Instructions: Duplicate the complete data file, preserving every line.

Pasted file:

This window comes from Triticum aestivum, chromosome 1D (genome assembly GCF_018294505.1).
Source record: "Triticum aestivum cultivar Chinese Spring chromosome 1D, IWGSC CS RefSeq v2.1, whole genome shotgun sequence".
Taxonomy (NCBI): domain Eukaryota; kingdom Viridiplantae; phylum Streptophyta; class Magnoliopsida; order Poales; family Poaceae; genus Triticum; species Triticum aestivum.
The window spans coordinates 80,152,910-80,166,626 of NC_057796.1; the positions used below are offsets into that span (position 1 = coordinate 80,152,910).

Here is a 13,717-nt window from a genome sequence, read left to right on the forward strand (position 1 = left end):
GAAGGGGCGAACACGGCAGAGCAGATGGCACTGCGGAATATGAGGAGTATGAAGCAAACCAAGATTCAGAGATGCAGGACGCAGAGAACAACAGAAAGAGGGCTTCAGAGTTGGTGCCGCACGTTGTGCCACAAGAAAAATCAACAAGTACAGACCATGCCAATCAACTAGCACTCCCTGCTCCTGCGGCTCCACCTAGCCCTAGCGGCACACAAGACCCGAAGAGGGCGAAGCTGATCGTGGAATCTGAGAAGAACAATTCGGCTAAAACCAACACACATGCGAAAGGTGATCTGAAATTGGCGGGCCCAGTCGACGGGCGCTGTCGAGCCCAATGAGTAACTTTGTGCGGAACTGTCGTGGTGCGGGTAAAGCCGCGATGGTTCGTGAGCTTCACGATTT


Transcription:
This window comes from Triticum aestivum, chromosome 1D (genome assembly GCF_018294505.1).
Source record: "Triticum aestivum cultivar Chinese Spring chromosome 1D, IWGSC CS RefSeq v2.1, whole genome shotgun sequence".
Taxonomy (NCBI): domain Eukaryota; kingdom Viridiplantae; phylum Streptophyta; class Magnoliopsida; order Poales; family Poaceae; genus Triticum; species Triticum aestivum.
The window spans coordinates 80,152,910-80,166,626 of NC_057796.1; the positions used below are offsets into that span (position 1 = coordinate 80,152,910).

Here is a 13,717-nt window from a genome sequence, read left to right on the forward strand (position 1 = left end):
GAAGGGGCGAACACGGCAGAGCAGATGGCACTGCGGAATATGAGGAGTATGAAGCAAACCAAGATTCAGAGATGCAGGACGCAGAGAACAACAGAAAGAGGGCTTCAGAGTTGGTGCCGCACGTTGTGCCACAAGAAAAATCAACAAGTACAGACCATGCCAATCAACTAGCACTCCCTGCTCCTGCGGCTCCACCTAGCCCTAGCGGCACACAAGACCCGAAGAGGGCGAAGCTGATCGTGGAATCTGAGAAGAACAATTCGGCTAAAACCAACACACATGCGAAAGGTGATCTGAAATTGGCGGGCCCAGTCGACGGGCGCTGTCGAGCCCAATGAGTAACTTTGTGCGGAACTGTCGTGGTGCGGGTAAAGCCGCGATGGTTCGTGAGCTTCACGATTT